Check them out...
Easy to weld on external plate, LOL.
I’m curious as to what “wears out”.
Not a lot of moving parts, and this isn’t like auto sheet metal.
Primarily when the doors become unusable or the lock-down and sealing capacity fails. But they see a hard life. welds fail and the roof becomes leaky... One that I actually owned was 3/8" out of square which caused the doors to fail to close at all. I clipped the doors off, built a frame wall inside the back edge and used it for storage.
Don't think they are bullet-proof awesome, because they are not. Unless of course, you want to buy a 'new' one... Then they are pretty good - But be prepared to spend $3k-4.5k to get a nice one.
I am thinking of getting into this businesses...and starting by developing my own cargo container house.
Here are a few more I like...
BTW, I used to live in NYC and was fond of living in undeveloped lofts. They were cheap, large, and you could use your imagination is terms of amenities.
Now lofts have gone mainstream and yuppies pay top dollar to live in them. Steel cargo containers will be the next big housing fad...for the same reasons. Cheap and you can use your imagination.
That architecture is long past its sell date!
Speaking of snobs.
So those “incredibly skilled” union longshoremen tend to bugger them up, LOL.
But turning a cargo container into a traditional home is just kinda dull.
Use your imagination for God's sake!
For example, I am fond of log cabins and rustic structures. I would like a container structure that has that rustic kind of look...and on a piece of land that looks sort of frontier like.
You have you favorite look too...and it is uniquely YOURS.
Having something you like doesn't make you a snob...it doesn't make me a snob.
BTW, I always wanted a treehouse to live in...does that make me a snob?
Your local hardware store sells roofing tar...that'll make any steel roof leak proof. And there some new silicon products that can be painted over...and are still cheap.
Still think I am a snob? :-)
This is third world nation stuff!!!
This country has hit an existential wall. Smart folks will go survivalist until the storm passes.
Conventional people who lack creativity will continue to seek the past (but the past is dead now...killed by Obama and his supporters).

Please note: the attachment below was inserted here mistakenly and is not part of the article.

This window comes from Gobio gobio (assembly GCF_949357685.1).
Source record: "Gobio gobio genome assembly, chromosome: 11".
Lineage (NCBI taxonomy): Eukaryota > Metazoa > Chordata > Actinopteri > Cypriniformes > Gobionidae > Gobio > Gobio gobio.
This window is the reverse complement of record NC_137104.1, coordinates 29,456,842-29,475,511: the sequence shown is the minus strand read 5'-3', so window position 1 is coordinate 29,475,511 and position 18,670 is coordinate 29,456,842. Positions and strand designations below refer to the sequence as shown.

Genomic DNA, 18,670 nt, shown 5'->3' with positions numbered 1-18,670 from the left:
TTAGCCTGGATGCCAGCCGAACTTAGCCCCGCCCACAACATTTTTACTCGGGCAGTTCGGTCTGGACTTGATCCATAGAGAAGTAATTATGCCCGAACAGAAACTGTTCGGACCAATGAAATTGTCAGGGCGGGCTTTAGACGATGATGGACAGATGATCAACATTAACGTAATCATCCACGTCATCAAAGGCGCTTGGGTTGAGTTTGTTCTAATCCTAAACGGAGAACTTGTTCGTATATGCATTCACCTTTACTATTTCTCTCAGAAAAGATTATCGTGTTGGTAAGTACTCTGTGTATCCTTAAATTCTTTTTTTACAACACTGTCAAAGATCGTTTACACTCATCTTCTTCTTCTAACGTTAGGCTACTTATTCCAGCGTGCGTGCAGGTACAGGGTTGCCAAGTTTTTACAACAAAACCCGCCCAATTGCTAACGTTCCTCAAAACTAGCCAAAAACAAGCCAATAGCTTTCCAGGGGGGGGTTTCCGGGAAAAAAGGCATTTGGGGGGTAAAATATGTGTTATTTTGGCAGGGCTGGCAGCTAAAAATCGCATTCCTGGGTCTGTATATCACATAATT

Move on and live!
So without insulation, how is this ‘green?’
Cheeze...insulate it! Plywood or drywall with insulation behind it.
And it isn’t about green...it’s about getting by in a world in recession/depression.
We have a few 40x10x8.5 containers for storage. Do you suppose that the dimensions are erroneous? We’ve seen 20x10x8.5’s.
Way too big and fancy. I lived in one of those “For $5 we can ship it anywhere” Postal Service boxes. Three bedrooms and two baths. I used an envelope for a garage.
Katrina cottages look prettier...
The nice aspect of those things is that you can configure them according to your requirements and tastes. Mr. Sg has already coated the roofs with a silver-colored sealing compound and is in the process of painting the sides white in order to create a backdrop that emphasizes the color of the shrubs and trees. Next couple of steps involve creating man-doors and laying tile on the floors.
Still in formative stages (only one container painted white but that’s the one near the rear deck he built which really looks good.) Will post photos of 6x8 greenhouse he erected and the stuff he’s growing inside it. Peripherally, I just discovered yesterday that collards need frost to make them sweet. The greenhouse interior is humid and much warmer than the outside temperature. Arrrggghhh! Anyway, will PM you to profile page when I post photos. Thx for your interest.
I was being snarky about Obama and all his Green zealots.
I wouldn’t want to live in an 8x12 in Afghanistan either. (Though I am greatful to those who did. Thanks for your service.)
If you goal is cheap domestic housing then stick with single wide mobile homes and use the storage crates for storage.